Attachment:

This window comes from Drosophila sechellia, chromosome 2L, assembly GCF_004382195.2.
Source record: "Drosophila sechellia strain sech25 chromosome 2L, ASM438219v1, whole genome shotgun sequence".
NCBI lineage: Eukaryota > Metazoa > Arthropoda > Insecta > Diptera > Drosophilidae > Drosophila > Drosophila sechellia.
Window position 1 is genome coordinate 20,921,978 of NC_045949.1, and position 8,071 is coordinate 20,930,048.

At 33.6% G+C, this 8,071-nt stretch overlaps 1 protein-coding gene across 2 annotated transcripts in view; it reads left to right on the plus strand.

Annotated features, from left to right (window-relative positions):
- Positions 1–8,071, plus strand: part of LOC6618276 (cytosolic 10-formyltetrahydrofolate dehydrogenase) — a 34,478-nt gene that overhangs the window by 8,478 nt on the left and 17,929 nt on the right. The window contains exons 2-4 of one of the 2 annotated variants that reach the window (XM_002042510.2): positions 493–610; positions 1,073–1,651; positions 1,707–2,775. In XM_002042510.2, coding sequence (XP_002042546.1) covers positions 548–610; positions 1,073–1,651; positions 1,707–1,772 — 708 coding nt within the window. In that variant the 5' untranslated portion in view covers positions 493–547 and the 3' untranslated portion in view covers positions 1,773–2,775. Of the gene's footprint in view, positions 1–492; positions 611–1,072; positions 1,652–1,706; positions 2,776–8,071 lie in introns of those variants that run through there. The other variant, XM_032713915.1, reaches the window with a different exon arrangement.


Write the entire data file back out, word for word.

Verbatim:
This window comes from Drosophila sechellia, chromosome 2L, assembly GCF_004382195.2.
Source record: "Drosophila sechellia strain sech25 chromosome 2L, ASM438219v1, whole genome shotgun sequence".
NCBI lineage: Eukaryota > Metazoa > Arthropoda > Insecta > Diptera > Drosophilidae > Drosophila > Drosophila sechellia.
Window position 1 is genome coordinate 20,921,978 of NC_045949.1, and position 8,071 is coordinate 20,930,048.

At 33.6% G+C, this 8,071-nt stretch overlaps 1 protein-coding gene across 2 annotated transcripts in view; it reads left to right on the plus strand.

Annotated features, from left to right (window-relative positions):
- Positions 1–8,071, plus strand: part of LOC6618276 (cytosolic 10-formyltetrahydrofolate dehydrogenase) — a 34,478-nt gene that overhangs the window by 8,478 nt on the left and 17,929 nt on the right. The window contains exons 2-4 of one of the 2 annotated variants that reach the window (XM_002042510.2): positions 493–610; positions 1,073–1,651; positions 1,707–2,775. In XM_002042510.2, coding sequence (XP_002042546.1) covers positions 548–610; positions 1,073–1,651; positions 1,707–1,772 — 708 coding nt within the window. In that variant the 5' untranslated portion in view covers positions 493–547 and the 3' untranslated portion in view covers positions 1,773–2,775. Of the gene's footprint in view, positions 1–492; positions 611–1,072; positions 1,652–1,706; positions 2,776–8,071 lie in introns of those variants that run through there. The other variant, XM_032713915.1, reaches the window with a different exon arrangement.